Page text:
Halloween is one of the biggest unofficial holidays in the United States, with ghouls and goblins adding a certain sense of joy and millions of dollars to the economy. New York, like most other places, celebrates this unofficial holiday.
Halloween is believed to have originated with Celtic tribes in what is now France and the British Isles. They believed that the spirits of the dead roamed the Earth for one night. In order to stop this festival, the Roman Catholic Church moved the observance of All Saints Day to November 1st from the springtime to stop the observance of the pagan ritual–although many continued to unofficially celebrate the holiday. Even though Halloween was not widely celebrated in the U.S. initially, Halloween gained popularity in New York as Irish and British immigrants brought customs such as dressing up in costumes and asking for treats from neighbors. As New York was a major port of entry for immigrants from these countries, it began to catch on among residents of the city. By the early 20th Century, many towns across America had begun to celebrate the holidays through Halloween parties to unite towns and neighborhoods.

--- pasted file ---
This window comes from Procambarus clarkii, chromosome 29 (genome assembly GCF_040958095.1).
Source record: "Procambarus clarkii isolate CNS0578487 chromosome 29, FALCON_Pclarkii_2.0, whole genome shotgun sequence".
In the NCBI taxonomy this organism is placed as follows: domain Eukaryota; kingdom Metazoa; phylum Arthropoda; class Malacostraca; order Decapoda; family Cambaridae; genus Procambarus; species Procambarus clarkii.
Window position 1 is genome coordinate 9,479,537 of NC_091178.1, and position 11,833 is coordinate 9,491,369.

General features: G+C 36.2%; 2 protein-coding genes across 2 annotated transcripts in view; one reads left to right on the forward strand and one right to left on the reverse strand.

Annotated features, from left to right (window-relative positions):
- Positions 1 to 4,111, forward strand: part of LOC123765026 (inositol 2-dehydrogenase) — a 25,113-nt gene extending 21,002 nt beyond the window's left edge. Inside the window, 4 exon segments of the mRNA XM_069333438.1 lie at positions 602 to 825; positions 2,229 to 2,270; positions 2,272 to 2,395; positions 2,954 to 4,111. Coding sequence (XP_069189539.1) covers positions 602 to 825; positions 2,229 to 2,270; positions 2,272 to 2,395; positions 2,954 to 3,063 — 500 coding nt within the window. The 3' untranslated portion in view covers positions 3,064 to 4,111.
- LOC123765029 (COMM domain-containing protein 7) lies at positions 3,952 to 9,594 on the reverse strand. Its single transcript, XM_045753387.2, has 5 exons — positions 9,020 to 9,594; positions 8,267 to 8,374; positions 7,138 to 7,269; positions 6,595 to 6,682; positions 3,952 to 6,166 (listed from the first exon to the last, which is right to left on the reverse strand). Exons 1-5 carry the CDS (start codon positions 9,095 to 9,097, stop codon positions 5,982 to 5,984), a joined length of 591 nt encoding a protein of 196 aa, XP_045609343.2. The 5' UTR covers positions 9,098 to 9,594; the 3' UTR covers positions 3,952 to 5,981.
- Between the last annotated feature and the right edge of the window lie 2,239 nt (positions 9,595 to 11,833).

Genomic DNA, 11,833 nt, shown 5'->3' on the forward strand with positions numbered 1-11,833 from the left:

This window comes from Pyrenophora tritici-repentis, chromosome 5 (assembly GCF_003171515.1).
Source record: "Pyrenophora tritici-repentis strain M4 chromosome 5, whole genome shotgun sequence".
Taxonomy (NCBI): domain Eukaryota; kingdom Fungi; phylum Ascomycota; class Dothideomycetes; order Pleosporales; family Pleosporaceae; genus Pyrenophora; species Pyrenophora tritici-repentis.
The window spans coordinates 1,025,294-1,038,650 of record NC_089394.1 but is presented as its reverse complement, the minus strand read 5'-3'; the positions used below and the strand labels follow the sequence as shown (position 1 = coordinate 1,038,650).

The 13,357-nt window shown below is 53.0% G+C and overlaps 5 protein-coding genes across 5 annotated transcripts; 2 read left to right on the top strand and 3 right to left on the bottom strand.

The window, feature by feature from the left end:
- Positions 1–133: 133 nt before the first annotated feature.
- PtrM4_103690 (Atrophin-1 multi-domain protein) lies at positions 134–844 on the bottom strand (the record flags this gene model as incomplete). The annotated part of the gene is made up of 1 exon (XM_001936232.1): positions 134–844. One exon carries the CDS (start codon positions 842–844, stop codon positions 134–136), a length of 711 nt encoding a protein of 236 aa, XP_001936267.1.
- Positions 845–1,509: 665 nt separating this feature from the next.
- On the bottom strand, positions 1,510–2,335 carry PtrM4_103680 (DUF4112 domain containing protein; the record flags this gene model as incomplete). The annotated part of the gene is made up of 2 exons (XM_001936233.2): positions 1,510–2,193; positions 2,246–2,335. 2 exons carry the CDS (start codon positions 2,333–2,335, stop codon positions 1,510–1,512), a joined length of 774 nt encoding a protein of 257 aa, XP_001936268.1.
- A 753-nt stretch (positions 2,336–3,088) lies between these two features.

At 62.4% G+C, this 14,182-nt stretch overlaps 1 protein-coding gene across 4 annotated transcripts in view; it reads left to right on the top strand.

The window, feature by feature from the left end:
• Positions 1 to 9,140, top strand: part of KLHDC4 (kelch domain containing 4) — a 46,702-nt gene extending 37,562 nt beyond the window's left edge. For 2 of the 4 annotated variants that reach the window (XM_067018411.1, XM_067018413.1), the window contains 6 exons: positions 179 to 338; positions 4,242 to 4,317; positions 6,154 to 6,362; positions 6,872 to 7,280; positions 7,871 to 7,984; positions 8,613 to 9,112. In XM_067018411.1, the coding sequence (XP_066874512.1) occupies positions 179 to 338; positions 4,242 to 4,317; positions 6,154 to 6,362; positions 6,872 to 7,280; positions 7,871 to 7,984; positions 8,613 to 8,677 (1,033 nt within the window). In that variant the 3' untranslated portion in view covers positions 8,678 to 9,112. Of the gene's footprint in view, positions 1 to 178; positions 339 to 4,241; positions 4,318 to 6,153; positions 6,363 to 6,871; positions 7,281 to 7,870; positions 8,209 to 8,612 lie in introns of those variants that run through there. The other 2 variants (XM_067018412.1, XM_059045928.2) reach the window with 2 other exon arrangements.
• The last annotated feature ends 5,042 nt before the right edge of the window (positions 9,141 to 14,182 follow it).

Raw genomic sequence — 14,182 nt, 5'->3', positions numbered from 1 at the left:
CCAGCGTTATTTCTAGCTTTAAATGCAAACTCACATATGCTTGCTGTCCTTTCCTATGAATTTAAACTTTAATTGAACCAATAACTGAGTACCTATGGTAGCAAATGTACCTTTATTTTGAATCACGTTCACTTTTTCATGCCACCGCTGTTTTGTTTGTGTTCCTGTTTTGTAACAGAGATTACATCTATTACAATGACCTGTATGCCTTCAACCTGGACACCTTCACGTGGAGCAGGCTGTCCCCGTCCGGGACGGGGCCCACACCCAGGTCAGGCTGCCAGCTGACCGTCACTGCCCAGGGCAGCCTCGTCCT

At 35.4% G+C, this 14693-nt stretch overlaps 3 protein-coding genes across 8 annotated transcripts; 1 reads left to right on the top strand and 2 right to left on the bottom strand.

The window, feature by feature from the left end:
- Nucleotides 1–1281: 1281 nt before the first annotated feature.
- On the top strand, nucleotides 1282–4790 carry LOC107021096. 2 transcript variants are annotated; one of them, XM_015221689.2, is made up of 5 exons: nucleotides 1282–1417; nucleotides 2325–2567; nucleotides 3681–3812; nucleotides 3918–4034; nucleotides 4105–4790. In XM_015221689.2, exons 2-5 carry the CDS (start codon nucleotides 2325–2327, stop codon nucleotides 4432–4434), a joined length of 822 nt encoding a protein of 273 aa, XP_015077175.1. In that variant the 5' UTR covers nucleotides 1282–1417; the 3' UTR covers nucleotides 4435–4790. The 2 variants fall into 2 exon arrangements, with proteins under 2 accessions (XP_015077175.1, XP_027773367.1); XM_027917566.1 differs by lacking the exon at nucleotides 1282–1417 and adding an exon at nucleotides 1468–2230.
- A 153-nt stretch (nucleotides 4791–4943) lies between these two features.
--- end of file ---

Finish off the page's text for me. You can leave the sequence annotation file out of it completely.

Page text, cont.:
Like other communities across the country, there are many haunted houses and block parties throughout the city celebrating Halloween. Perhaps the most famous Halloween event in the city is the Village Halloween Parade. This event has been around since 1974 and grown out from a simple parade of trick or treaters through Greenwich Village to one of New York’s greatest spectacles. The parade occurred after September 11, 2001, when a giant phoenix float was featured that symbolized the rebirth the city. The parade did not occur in 2012 due to Hurricane Sandy. Thousands of costumed revelers participate in the parade annually, which starts after sunset on Halloween.
While this holiday only comes around once a year, Halloween is a colorful time to be in the city—especially if the weather is nice and crisp for fall. You can learn about the history of holidays in New York and important moments of the city’s history on a Sights by Sam walking tour of the city.